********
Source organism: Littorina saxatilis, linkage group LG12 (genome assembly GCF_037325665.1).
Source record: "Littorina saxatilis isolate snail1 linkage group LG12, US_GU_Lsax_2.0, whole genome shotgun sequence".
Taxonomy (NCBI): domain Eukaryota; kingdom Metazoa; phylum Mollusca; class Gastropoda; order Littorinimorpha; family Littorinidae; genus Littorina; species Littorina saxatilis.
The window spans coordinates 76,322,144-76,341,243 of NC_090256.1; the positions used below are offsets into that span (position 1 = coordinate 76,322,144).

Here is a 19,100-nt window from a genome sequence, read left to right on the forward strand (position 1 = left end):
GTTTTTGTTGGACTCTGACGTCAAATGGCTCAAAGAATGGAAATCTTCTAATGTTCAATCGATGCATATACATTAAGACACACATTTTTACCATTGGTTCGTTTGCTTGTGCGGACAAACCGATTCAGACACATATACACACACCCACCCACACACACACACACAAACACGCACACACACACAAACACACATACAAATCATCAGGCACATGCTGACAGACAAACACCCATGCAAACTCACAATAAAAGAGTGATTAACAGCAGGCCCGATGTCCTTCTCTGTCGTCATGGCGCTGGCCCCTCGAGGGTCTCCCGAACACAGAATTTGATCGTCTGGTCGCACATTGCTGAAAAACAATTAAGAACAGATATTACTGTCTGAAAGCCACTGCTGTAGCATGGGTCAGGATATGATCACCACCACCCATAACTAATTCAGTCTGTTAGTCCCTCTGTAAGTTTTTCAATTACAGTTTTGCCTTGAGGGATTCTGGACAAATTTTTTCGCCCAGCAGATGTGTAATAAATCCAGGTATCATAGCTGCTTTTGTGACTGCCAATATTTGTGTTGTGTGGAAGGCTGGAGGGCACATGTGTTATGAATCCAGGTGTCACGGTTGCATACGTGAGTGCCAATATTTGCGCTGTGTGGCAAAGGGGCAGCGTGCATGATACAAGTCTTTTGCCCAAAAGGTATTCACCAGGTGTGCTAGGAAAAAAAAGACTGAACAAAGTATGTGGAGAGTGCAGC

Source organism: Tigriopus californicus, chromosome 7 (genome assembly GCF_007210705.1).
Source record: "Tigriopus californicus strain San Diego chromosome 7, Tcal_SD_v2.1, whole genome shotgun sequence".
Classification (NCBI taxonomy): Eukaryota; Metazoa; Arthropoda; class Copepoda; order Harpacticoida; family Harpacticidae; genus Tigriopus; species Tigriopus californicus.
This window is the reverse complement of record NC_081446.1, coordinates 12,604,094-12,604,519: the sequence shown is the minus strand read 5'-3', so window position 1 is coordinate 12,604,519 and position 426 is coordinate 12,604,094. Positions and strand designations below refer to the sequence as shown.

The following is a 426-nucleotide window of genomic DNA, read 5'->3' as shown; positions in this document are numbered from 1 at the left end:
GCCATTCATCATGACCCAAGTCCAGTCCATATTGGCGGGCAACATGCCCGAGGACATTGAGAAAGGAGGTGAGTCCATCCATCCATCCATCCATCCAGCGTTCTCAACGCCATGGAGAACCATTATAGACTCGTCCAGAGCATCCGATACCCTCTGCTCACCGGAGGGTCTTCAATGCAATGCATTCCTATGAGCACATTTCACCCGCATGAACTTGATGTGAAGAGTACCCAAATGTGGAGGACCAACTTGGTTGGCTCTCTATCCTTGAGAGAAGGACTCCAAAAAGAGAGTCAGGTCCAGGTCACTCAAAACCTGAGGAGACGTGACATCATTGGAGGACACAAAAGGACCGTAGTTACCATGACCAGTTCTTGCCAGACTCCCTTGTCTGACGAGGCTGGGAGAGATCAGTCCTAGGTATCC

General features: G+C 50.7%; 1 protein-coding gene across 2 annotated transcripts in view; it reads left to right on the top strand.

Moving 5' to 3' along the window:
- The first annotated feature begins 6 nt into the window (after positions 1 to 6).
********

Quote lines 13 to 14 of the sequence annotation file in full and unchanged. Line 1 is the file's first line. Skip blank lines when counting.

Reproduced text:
General features: G+C 50.7%; 1 protein-coding gene across 2 annotated transcripts in view; it reads left to right on the top strand.

Moving 5' to 3' along the window: